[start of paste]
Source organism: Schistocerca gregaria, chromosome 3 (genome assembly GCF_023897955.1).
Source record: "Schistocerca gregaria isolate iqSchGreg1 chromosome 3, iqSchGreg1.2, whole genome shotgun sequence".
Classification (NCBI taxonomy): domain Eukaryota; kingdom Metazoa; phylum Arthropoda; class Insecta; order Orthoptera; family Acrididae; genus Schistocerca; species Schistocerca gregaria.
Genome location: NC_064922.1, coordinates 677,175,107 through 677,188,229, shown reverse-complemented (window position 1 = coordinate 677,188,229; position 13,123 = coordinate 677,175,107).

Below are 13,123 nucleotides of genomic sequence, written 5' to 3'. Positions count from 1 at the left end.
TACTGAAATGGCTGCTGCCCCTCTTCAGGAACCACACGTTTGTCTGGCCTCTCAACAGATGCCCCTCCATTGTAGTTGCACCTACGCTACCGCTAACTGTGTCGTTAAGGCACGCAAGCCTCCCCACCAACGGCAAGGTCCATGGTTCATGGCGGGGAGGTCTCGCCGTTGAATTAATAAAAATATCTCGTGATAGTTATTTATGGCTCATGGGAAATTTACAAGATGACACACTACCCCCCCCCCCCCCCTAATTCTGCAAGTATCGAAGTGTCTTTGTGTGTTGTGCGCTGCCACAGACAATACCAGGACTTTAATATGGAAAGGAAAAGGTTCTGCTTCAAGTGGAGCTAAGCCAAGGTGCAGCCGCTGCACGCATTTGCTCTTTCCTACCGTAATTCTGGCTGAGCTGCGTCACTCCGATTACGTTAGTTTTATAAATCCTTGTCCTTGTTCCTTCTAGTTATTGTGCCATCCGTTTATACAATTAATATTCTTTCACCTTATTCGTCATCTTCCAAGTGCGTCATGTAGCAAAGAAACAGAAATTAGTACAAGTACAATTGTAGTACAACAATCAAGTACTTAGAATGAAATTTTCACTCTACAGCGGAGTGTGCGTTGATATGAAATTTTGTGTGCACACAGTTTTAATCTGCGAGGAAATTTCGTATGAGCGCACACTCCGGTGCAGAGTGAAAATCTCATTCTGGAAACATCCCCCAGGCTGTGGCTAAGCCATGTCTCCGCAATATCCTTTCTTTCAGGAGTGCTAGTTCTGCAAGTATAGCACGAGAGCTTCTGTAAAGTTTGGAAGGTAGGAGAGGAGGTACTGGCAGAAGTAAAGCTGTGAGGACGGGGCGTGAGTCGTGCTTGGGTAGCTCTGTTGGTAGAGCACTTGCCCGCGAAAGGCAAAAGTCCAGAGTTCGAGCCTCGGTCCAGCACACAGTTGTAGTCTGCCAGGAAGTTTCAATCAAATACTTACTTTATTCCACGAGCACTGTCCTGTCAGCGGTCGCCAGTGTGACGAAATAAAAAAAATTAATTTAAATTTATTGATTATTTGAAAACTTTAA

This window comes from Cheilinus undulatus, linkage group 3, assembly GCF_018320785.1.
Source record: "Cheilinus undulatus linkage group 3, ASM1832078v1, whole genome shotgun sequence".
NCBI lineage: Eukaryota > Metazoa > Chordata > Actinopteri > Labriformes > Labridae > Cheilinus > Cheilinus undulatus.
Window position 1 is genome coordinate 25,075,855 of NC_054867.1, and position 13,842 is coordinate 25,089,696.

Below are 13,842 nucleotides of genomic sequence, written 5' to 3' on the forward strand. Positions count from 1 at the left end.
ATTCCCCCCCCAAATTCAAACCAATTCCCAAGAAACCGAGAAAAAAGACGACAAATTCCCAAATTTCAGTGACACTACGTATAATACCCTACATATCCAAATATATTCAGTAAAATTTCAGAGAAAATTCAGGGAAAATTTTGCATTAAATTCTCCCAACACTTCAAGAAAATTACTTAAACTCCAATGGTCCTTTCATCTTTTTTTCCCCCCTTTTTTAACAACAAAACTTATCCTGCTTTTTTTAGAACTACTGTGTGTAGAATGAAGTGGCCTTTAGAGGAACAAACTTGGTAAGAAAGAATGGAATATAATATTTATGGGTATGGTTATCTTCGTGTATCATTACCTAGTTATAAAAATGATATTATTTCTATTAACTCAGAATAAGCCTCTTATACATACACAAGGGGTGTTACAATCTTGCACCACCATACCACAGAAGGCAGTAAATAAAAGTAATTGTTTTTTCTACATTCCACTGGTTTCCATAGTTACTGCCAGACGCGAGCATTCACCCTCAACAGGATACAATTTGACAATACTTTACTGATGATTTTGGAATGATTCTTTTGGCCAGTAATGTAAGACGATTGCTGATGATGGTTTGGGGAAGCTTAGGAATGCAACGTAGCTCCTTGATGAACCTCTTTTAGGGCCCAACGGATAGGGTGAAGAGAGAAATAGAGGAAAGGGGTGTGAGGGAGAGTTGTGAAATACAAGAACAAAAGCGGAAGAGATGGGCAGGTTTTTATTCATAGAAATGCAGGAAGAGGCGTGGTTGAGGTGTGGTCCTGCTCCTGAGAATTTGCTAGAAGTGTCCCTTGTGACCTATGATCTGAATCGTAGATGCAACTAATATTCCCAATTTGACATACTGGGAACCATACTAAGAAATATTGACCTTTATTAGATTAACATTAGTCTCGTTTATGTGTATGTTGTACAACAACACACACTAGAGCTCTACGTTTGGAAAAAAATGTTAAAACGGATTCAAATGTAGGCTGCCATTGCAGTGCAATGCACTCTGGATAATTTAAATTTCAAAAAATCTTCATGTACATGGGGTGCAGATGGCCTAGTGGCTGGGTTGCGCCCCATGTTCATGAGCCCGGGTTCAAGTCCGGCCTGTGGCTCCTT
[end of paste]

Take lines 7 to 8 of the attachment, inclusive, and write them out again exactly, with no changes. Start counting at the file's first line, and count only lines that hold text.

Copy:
This window comes from Cheilinus undulatus, linkage group 3, assembly GCF_018320785.1.
Source record: "Cheilinus undulatus linkage group 3, ASM1832078v1, whole genome shotgun sequence".